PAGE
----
You have someone in your life, male or female, who comes close to you, and then drifts further away. This person approaches you on his or her terms, gets involved, and then runs for cover while you’re left feeling abandoned, doubtful of yourself and in pain.
Welcome to the push-pull cycle. Where the partner comes in, withdraws, comes in and withdraws again, all to your detriment.
Why the hell is this happening? Why does this man/woman do this? I bet you’ve said all of those things, more than fifty times in your own head.
In my twenties, I experienced this for a bit with a guy. I ended up cutting it off, and we became friends right away. Thank god. He was a much better friend, then a sexual partner and boyfriend, and I was happy to offer friendship. Years later, he kicks himself and says how beautiful I am and wonderful. We are still friends, years later! We’ve been there for each other through a lot. It’s pretty awesome.
Trust me– I see how he aged and how I aged. He regrets it. He was afraid I was too free-spirited for a committed relationship. It turns out I wasn’t, but at least we could be friends … and for 15 years!
If you are reading this page and landed here like me, you probably are the one who is being pushed and pulled away. You probably feel really bad about yourself, wondering why this person would do this to you. You probably feel down about yourself, wondering what you did wrong. You probably feel downright crazy.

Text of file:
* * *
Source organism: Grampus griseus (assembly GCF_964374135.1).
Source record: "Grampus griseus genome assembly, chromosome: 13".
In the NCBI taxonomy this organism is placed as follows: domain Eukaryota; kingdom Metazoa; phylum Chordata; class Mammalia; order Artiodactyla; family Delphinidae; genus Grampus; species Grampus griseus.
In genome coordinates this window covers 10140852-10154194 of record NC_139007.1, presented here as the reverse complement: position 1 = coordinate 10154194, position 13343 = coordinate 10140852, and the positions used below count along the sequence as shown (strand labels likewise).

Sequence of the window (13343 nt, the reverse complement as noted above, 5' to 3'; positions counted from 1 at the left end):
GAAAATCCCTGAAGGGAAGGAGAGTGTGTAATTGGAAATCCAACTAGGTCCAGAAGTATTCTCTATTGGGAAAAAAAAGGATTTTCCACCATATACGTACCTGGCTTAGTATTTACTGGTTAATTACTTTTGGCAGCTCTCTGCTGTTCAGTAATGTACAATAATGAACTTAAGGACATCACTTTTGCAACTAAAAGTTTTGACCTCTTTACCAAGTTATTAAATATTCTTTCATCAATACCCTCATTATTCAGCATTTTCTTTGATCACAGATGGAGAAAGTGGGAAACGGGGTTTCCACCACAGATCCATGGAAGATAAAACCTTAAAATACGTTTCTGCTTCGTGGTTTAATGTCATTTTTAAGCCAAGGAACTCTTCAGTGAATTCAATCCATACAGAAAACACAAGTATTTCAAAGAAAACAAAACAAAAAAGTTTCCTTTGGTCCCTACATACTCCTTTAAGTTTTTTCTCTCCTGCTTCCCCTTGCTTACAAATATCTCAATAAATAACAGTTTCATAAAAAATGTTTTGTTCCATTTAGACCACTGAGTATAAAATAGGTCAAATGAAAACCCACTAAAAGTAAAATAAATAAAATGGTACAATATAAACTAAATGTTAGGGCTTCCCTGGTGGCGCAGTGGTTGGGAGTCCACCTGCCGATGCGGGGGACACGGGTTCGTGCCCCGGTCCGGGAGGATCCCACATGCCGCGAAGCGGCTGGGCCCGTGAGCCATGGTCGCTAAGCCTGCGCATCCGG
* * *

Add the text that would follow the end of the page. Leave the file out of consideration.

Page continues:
Wipe your tears, get your sexiest outfit or– whip out your razors boys, and stop blaming yourself.
Learn what’s what with this push-pull character
1- The person may be anxious
Getting close is scary for the push-pull person. Getting close feels like he or she will lose their own identity in the middle of your relationship. The push-pull person is afraid of being lost in the closeness of your relationship.
If you pursue this person, he or she will run.
Don’t pursue the push-pull dude or babe. Let the person be.
You may even be making things worse if you are needy and clingy.
This person needs to deal with his or her anxiety and try to work through why he/she is so terrified of a relationship.
Give the person space.
Now– you have probably tried this already and what’dya know?
The person comes back, pushes and pulls away again… even after your efforts. Anything you do is perceived as “trying to be pinned down” by this person.
What do you do then?
You tell the person, figure out your issues with commitment and come back to me when you know. Say, I’m willing to hear you out and work with you if you want to work on your issues and have a relationship with me.
If the person isn’t willing to work on him or herself, then that person is the problem.
2- The person may just be selfish
A person may not be anxious. He/she may just be selfish OR, the person could be both.
Some people push-pull because the person wants you on his/her terms– in doses that work for the person, not you. That individual doesn’t want to commit, but wants some aspects of you, or some parts of you in his or her life. The person wants to take advantage of some of you … but not offer all of him or her heart to you.